What's the Secret to a Campus Visit?

Above: Even William Shakespeare doesn't know, in one of the many interesting stone carvings you can see when you visit Yale.

 

Greetings everybody!  We here at YDS Admissions hope you all had a happy Fourth of July.  If you’re in America, we hope you got the day off, or at least took some time to relax and enjoy yourself.

While the school is quiet and students are mostly away for the summer, save the stalwart few who work on in our libraries or pursue CPE at one of our area hospitals, the Admissions office is a buzz of activity, from editing our application (due to go live in a month) to mapping out our travel schedule for the fall.

Today, though, let’s talk about something that's been known to cauuse trepidation for prospective students.  Let’s talk about how to prepare for, and conduct, a campus visit (you can schedule one here).

There are a lot of anxieties around campus visits.  Many students feel they are make-or-break opportunities to impress an admissions officer.  This mindset brings with it an enormous amount of pressure, and let’s face it, the world is full of pressure already.  You’ve got enough.  You don’t need any more.

So how to approach an on-campus visit or interview?  How do you avoid sinking into a quagmire of stress and tension as you sit on a razor’s edge, afraid one wrong word, one wrong clause, or one wrong sentence will spell your doom for admission?

Take a deep breath.  Relax.  It’s okay.

Do not overthink or overstress about your visit to a school, YDS or otherwise.  A visit to a campus, be it for a YDS-style info session* or an on-campus interview (akin to the kind required by many medical schools), is less an evaluative obstacle course and more a chance for you to get to know the school, and (in the case of a med school-type interview) a chance for the school to get to know you.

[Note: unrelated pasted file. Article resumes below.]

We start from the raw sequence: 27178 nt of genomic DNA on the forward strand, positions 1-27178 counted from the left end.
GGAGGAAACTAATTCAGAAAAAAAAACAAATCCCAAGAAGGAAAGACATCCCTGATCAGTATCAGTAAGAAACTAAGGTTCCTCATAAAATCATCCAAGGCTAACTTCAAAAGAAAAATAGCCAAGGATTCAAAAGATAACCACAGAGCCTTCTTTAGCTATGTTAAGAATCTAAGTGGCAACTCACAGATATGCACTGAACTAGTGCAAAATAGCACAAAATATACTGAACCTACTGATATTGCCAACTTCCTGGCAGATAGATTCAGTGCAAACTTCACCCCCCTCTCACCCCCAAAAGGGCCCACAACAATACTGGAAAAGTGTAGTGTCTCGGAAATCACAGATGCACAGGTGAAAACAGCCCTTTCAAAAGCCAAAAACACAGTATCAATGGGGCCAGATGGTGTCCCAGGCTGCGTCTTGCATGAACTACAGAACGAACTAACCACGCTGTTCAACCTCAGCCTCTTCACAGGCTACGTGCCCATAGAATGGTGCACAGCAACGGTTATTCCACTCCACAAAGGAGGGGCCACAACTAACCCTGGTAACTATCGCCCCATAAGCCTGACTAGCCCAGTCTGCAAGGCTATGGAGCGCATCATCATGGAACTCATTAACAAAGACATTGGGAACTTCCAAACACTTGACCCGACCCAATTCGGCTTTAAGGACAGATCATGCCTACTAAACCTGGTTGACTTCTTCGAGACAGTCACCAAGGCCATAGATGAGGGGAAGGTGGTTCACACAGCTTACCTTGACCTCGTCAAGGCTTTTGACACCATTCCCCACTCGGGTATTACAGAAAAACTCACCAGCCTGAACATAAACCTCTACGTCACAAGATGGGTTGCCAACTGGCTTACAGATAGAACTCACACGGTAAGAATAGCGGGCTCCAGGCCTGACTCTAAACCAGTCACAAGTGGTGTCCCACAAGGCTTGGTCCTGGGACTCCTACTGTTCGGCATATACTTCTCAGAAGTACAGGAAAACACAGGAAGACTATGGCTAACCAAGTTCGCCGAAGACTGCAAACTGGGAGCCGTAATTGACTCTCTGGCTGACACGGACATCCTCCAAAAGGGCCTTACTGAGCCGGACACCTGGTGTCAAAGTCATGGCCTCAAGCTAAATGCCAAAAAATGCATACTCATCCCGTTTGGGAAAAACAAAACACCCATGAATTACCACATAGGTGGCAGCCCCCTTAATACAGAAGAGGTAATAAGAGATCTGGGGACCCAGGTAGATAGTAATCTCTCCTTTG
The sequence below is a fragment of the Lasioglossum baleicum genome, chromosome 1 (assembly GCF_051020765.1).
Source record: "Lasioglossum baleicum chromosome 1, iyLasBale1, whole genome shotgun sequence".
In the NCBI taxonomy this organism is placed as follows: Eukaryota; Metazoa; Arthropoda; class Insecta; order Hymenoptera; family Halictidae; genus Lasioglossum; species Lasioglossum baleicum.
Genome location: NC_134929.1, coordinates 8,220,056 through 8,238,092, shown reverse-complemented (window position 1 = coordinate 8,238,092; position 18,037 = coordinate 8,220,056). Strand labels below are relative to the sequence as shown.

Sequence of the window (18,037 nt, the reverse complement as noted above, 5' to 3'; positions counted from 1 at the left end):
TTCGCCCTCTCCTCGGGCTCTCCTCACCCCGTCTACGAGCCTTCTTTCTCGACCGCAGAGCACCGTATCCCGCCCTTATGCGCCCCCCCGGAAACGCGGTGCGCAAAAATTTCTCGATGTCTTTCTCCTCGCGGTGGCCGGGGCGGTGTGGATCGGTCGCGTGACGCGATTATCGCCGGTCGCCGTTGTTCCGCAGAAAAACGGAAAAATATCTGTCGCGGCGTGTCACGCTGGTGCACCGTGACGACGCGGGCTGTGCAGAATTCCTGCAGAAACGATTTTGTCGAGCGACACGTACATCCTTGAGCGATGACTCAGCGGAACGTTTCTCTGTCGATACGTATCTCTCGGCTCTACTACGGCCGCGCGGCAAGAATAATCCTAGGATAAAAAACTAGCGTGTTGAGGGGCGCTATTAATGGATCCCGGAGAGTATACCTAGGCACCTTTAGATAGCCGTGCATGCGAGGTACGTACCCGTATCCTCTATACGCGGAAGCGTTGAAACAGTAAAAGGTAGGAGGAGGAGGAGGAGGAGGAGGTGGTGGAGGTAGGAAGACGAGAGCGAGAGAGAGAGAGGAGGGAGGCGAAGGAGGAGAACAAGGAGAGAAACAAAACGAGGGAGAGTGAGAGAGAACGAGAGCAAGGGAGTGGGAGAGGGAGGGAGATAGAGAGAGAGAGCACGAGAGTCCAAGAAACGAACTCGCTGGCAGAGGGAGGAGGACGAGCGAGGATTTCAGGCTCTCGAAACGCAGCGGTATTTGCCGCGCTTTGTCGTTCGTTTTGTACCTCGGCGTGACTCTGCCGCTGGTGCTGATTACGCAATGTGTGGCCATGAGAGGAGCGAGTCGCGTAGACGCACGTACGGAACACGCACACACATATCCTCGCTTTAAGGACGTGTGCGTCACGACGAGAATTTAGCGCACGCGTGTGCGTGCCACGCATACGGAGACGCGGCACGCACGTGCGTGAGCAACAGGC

Each school, no matter the discipline, has its own culture, its own priorities, and its own unique elements that make it distinct from other peer institutions.  Despite their surface or subjective similarities, students at each school have markedly different experiences.  For instance, William & Mary Law School and the University of Virginia School of Law are located only two hours away from each other, are state-run and funded institutions, and yet offer very different types of educations.

Your visit/interview is a chance to learn what these differences are, and what makes that school unqiue.  The Admissions officer will ask you questions about what you want to do, how you see their school fitting into your overall plan.  This is not to weed you out, but to get a better handle on what you’re looking for and line that up with what the school offers.  But above that, you are there to learn.  The info session/interview/whatever** is not really for the school; it is for you.

But how do you do this?  How do you learn about the school without sounding like you did absolutely no research prior to meeting an admissions officer?

It is simple.  It is so startlingly simple, that it supersedes all other rules and regulations and guidelines and stuff you find in books and “helpful hints” that are barely hints and not at all helpful.  It is this:

Come with questions.  At least five of them, but always have a few back-ups.